For Those About to Be Bored Out of Your Skull, We Salute You

Now, it should be clear to anyone reading this blog for even a minute that I like children's literature. Not to the exclusion of grownup literature, but still—I'm happy to pick up (almost) anything either of my children is reading and check it out. Perfectly content.


There are times when I'm just done with it. When I can't stand the portentousness of the fantasy novels or the eager earnestness of early chapter books, and heaven knows I can never bear (in particular) the sugary, evil, robotic, forced-nice agenda of Strawberry Shortcake or the equally horrific My Little Pony. I shiver with disgust even remembering reading those.

But what's a parent to do? I mean, even if we are the conduit for the books kids read, the books aren't meant for us, nor should they be. And when you have a very nice little person getting all warm and sleepy and friendly with you, and they want to cuddle up and read a book with you after a long day of slogging through this hard old world, who can find it in their heart to say no?

It is for these troubled times, friends, that I offer you grown-up reading that will work for children, too.

Now of course, who knows whether my children like to read these books because they're great books that everyone will love, or because they happen to groove with a particular idiosyncratic taste in my kids. I can only say that 1) they worked for us, and 2) they are an absolute pleasure when you can't stand another kid-centric thing for one second longer. Behold, a small assortment:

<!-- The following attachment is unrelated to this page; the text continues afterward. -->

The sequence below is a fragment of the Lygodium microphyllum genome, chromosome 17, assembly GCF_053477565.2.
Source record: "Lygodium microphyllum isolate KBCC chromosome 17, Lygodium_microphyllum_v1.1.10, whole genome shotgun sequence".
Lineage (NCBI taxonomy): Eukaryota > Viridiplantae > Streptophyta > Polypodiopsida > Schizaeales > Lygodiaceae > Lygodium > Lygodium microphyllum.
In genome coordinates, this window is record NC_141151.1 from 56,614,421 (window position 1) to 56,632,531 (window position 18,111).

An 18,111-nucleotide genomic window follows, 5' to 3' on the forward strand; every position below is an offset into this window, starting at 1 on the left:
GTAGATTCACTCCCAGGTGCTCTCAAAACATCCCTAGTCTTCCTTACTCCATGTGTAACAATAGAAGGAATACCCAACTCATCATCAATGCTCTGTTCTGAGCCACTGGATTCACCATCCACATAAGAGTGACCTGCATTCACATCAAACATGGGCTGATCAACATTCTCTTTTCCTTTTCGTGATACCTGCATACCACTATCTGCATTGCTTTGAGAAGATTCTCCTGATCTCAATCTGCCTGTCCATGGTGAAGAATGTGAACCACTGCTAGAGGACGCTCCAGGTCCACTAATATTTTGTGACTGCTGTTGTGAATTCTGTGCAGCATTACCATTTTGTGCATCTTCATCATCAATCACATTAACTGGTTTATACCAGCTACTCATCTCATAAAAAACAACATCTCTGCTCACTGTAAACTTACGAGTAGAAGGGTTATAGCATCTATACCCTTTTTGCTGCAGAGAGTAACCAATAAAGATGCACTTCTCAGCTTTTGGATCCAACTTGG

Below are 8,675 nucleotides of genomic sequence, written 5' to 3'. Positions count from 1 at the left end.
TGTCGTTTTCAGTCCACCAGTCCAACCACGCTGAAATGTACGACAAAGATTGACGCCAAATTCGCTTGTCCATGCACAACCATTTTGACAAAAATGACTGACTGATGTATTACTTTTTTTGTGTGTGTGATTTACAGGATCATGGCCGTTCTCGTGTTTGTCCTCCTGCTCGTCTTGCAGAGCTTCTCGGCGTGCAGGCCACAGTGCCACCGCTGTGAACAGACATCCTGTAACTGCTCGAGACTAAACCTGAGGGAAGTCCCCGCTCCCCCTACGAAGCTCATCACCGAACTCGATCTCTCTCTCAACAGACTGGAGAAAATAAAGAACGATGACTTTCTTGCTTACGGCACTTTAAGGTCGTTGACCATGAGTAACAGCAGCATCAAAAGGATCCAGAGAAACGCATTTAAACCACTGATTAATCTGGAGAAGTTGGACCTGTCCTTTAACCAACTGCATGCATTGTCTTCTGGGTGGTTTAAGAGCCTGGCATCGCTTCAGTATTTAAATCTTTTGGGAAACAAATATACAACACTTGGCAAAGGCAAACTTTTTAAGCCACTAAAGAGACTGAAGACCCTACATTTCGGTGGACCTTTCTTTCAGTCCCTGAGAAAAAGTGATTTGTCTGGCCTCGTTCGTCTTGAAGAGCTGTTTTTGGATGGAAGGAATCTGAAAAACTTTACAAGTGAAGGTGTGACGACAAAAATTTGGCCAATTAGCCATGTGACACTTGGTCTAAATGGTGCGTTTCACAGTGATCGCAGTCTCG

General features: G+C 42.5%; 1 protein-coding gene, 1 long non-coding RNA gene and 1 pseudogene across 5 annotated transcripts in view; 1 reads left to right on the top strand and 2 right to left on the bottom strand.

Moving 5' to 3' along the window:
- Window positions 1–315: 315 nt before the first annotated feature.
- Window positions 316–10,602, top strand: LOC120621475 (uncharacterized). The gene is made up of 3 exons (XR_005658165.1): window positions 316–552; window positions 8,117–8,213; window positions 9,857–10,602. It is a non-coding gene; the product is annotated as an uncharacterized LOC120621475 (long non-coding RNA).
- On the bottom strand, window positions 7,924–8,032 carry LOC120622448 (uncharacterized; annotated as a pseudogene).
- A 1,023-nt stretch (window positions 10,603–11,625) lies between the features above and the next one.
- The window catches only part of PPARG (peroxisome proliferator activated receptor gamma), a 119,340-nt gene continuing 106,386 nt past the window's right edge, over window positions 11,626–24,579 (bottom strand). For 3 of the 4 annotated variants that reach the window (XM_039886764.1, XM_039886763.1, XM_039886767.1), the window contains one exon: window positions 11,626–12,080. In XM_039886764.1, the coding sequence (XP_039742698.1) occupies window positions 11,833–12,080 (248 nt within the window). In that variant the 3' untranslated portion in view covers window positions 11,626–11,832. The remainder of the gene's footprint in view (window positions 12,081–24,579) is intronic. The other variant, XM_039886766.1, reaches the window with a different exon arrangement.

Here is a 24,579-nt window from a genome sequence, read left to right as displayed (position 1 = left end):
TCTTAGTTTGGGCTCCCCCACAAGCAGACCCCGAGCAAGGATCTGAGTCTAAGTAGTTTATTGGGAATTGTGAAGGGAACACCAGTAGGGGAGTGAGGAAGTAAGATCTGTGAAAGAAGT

I have no idea why Diana goes for these, but I can tell you that nothing gives her greater pleasure than for the two of us to sit down together going over a particularly brutal set of product reviews of say, vinegar or tea (neither of which she will ever try).


Adult's book? Kids? Who's to say? But to go through these with Chestnut is eminently satisfying. And while they're not necessarily narrative reading what you want, they're a heck of a lot better than…Garfield.


This, along with American Fried, has given me untold hours of real joy with Diana. We discuss, we ponder. She likes to read certain sections aloud (particularly about "Fats" and a certain cold that prevented the tasting of a soup) and it's just all so amazingly enjoyable great that it's as if any time spent in the saccharine clutches of Ms. Shortcake—why, it's as if that never happened.

But of course, these are things that happened to be lying around the house that found their way into our parent-child reading arena. And no doubt, you have other sanity-savers of your own to share? Please do. We all need them.

10 thoughts on “For Those About to Be Bored Out of Your Skull, We Salute You

  1. Calvin Trillin is a personal favorite of mine, and a palate cleanser for all ages. I shall plot to leave my own battered copy of ‘The Tummy Trilogy’ casually lying around where my girl can inquire about it… bwahahaha…